7. 7. 3-Continuous professional development or teacher development.Continuous Professional Development (CPD) is the process by which teachers(like other professionals) reflect upon their competences, maintain them up todate, and develop them further.The extent to which education authorities support this process varies, as doesthe effectiveness of the different approaches. A growing research base suggeststhat to be most effective, CPD activities should:-be spread over time-be collaborative-use active learning-be delivered to groups of teachers-include periods of practice, coaching, and follow-up-promote reflective practice-encourage experimentation, and-respond to teachers needs.
  8. 8. EDUCATION METHODOLOGYA teaching method comprises the principles and methods used for instruction. Commonlyused teaching methods may include class participation, demonstration, recitation,memorization, or combinations of these. The choice of teaching method or methods to beused depends largely on the information or skill that is being taught, and it may also beinfluenced by the aptitude and enthusiasm of the students. Methods of instruction1-Explaining2-Demonstrating3-Collaborating4-Learning by teaching.
  9. 9. 1-Explaining: Explaining, or lecturing, is the process of teaching by giving spokenexplanations of the subject that is to be learned.2-Demonstrating: Demonstrating is the process of teaching through examples orexperiments. For example, a science teacher may teach an idea by performing anexperiment for students. A demonstration may be used to prove a fact through acombination of visual evidence and associated reasoning.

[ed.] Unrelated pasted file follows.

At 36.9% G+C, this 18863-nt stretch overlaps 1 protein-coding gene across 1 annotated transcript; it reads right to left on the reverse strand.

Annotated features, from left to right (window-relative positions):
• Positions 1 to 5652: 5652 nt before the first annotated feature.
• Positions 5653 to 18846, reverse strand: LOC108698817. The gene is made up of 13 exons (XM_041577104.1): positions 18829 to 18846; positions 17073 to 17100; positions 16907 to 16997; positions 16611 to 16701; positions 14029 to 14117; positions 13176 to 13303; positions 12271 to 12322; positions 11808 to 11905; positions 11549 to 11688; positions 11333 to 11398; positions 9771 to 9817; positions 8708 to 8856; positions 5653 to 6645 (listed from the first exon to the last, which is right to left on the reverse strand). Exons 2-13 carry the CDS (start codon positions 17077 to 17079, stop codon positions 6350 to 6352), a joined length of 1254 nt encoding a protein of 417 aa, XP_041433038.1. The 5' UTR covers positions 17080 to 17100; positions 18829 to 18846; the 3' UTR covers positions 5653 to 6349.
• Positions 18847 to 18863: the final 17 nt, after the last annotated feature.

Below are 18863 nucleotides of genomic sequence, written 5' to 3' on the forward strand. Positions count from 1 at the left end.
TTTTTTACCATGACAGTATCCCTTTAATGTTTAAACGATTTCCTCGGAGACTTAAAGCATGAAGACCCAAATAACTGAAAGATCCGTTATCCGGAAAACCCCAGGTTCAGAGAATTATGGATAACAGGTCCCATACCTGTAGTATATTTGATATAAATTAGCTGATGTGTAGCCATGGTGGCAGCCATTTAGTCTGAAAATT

10. 10. 3-Collaborating: Collaboration allows students to actively participate in the learningprocess by talking with each other and listening to other points of view. Collaborationestablishes a personal connection between students and the topic of study and it helpsstudents think in a less personally.4-Learning by teaching: In this teaching method, students assume the role of teacher andteach their peers. Students who teach others as a group or as individuals must study andunderstand a topic well enough to teach it to their peers. By having students participate inthe teaching process, they gain self-confidence and strengthen their speaking andcommunication skills.